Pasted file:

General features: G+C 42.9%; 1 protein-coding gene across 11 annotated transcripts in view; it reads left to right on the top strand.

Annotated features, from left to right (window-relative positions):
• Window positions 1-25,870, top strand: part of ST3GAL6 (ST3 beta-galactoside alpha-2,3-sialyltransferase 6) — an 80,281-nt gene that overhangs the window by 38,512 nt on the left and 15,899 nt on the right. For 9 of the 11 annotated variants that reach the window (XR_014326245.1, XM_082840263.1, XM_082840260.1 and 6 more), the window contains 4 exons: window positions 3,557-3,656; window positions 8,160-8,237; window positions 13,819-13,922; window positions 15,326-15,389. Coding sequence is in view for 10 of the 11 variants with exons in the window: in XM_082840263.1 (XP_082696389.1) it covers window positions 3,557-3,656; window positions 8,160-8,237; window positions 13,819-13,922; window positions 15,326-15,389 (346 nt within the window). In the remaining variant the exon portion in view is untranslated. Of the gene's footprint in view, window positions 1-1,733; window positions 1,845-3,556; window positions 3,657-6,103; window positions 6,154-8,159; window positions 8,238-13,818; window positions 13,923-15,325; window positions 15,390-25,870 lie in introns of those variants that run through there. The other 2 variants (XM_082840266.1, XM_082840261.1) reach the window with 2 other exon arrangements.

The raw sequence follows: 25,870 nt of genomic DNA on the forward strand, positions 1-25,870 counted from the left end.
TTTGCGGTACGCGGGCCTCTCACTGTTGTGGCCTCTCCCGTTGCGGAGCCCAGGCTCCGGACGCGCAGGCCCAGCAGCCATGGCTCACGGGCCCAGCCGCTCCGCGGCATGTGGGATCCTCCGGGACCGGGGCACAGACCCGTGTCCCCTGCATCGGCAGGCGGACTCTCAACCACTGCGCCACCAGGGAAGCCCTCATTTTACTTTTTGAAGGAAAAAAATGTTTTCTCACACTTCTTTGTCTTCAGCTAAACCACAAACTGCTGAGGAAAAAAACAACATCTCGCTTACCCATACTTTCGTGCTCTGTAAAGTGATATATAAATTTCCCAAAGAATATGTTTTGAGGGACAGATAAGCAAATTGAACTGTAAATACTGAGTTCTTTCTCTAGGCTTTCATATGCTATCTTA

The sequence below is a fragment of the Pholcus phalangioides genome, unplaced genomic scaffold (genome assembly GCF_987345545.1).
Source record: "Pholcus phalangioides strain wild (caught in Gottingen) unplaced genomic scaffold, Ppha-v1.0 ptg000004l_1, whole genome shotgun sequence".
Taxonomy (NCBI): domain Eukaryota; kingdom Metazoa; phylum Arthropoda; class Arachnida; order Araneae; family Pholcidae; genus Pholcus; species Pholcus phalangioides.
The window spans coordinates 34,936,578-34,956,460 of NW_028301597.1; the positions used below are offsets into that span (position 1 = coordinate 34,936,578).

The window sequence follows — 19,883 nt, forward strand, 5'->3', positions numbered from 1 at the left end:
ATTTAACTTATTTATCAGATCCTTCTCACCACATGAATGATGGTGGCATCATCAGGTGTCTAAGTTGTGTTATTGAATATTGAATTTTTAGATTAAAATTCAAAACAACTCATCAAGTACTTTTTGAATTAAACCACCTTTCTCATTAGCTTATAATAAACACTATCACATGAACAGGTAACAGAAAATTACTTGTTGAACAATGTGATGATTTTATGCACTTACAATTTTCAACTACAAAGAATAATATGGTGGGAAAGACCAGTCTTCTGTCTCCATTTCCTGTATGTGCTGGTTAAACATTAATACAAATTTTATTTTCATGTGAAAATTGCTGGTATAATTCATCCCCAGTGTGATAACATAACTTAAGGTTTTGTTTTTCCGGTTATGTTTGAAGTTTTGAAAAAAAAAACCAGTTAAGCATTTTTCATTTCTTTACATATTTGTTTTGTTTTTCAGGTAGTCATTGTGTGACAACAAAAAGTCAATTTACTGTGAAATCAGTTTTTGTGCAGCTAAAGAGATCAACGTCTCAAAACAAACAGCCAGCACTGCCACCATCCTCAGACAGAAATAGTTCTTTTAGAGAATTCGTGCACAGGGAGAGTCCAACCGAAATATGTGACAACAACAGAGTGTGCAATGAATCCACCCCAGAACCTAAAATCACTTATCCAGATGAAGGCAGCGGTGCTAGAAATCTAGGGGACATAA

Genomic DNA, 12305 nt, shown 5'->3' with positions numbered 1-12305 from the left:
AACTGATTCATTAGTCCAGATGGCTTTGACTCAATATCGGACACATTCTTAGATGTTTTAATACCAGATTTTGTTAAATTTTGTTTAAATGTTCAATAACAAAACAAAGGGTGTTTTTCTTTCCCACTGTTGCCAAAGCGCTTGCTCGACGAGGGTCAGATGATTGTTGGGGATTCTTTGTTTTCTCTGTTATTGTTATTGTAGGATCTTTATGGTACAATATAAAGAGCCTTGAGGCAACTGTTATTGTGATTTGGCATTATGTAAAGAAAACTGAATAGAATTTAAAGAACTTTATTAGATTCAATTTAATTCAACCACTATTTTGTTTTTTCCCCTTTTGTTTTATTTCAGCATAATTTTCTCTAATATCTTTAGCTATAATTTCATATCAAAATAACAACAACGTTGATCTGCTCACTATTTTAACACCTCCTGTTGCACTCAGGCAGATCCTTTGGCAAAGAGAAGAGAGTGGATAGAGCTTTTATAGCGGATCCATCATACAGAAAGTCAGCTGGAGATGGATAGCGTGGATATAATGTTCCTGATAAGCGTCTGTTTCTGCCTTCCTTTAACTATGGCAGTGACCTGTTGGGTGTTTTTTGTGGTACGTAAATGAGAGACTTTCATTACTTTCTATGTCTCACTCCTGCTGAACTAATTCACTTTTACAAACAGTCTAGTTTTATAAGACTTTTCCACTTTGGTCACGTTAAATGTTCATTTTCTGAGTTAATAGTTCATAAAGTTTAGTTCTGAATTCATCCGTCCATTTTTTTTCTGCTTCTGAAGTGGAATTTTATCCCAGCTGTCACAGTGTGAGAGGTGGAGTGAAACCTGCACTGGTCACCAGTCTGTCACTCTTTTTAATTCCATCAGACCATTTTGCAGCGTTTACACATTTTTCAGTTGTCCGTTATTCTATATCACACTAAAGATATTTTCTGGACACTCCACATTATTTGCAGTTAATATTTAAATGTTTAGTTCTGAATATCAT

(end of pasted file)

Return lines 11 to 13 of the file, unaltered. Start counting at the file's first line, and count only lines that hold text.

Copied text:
ATTTAACTTATTTATCAGATCCTTCTCACCACATGAATGATGGTGGCATCATCAGGTGTCTAAGTTGTGTTATTGAATATTGAATTTTTAGATTAAAATTCAAAACAACTCATCAAGTACTTTTTGAATTAAACCACCTTTCTCATTAGCTTATAATAAACACTATCACATGAACAGGTAACAGAAAATTACTTGTTGAACAATGTGATGATTTTATGCACTTACAATTTTCAACTACAAAGAATAATATGGTGGGAAAGACCAGTCTTCTGTCTCCATTTCCTGTATGTGCTGGTTAAACATTAATACAAATTTTATTTTCATGTGAAAATTGCTGGTATAATTCATCCCCAGTGTGATAACATAACTTAAGGTTTTGTTTTTCCGGTTATGTTTGAAGTTTTGAAAAAAAAAACCAGTTAAGCATTTTTCATTTCTTTACATATTTGTTTTGTTTTTCAGGTAGTCATTGTGTGACAACAAAAAGTCAATTTACTGTGAAATCAGTTTTTGTGCAGCTAAAGAGATCAACGTCTCAAAACAAACAGCCAGCACTGCCACCATCCTCAGACAGAAATAGTTCTTTTAGAGAATTCGTGCACAGGGAGAGTCCAACCGAAATATGTGACAACAACAGAGTGTGCAATGAATCCACCCCAGAACCTAAAATCACTTATCCAGATGAAGGCAGCGGTGCTAGAAATCTAGGGGACATAA

Genomic DNA, 12305 nt, shown 5'->3' with positions numbered 1-12305 from the left:
AACTGATTCATTAGTCCAGATGGCTTTGACTCAATATCGGACACATTCTTAGATGTTTTAATACCAGATTTTGTTAAATTTTGTTTAAATGTTCAATAACAAAACAAAGGGTGTTTTTCTTTCCCACTGTTGCCAAAGCGCTTGCTCGACGAGGGTCAGATGATTGTTGGGGATTCTTTGTTTTCTCTGTTATTGTTATTGTAGGATCTTTATGGTACAATATAAAGAGCCTTGAGGCAACTGTTATTGTGATTTGGCATTATGTAAAGAAAACTGAATAGAATTTAAAGAACTTTATTAGATTCAATTTAATTCAACCACTATTTTGTTTTTTCCCCTTTTGTTTTATTTCAGCATAATTTTCTCTAATATCTTTAGCTATAATTTCATATCAAAATAACAACAACGTTGATCTGCTCACTATTTTAACACCTCCTGTTGCACTCAGGCAGATCCTTTGGCAAAGAGAAGAGAGTGGATAGAGCTTTTATAGCGGATCCATCATACAGAAAGTCAGCTGGAGATGGATAGCGTGGATATAATGTTCCTGATAAGCGTCTGTTTCTGCCTTCCTTTAACTATGGCAGTGACCTGTTGGGTGTTTTTTGTGGTACGTAAATGAGAGACTTTCATTACTTTCTATGTCTCACTCCTGCTGAACTAATTCACTTTTACAAACAGTCTAGTTTTATAAGACTTTTCCACTTTGGTCACGTTAAATGTTCATTTTCTGAGTTAATAGTTCATAAAGTTTAGTTCTGAATTCATCCGTCCATTTTTTTTCTGCTTCTGAAGTGGAATTTTATCCCAGCTGTCACAGTGTGAGAGGTGGAGTGAAACCTGCACTGGTCACCAGTCTGTCACTCTTTTTAATTCCATCAGACCATTTTGCAGCGTTTACACATTTTTCAGTTGTCCGTTATTCTATATCACACTAAAGATATTTTCTGGACACTCCACATTATTTGCAGTTAATATTTAAATGTTTAGTTCTGAATATCAT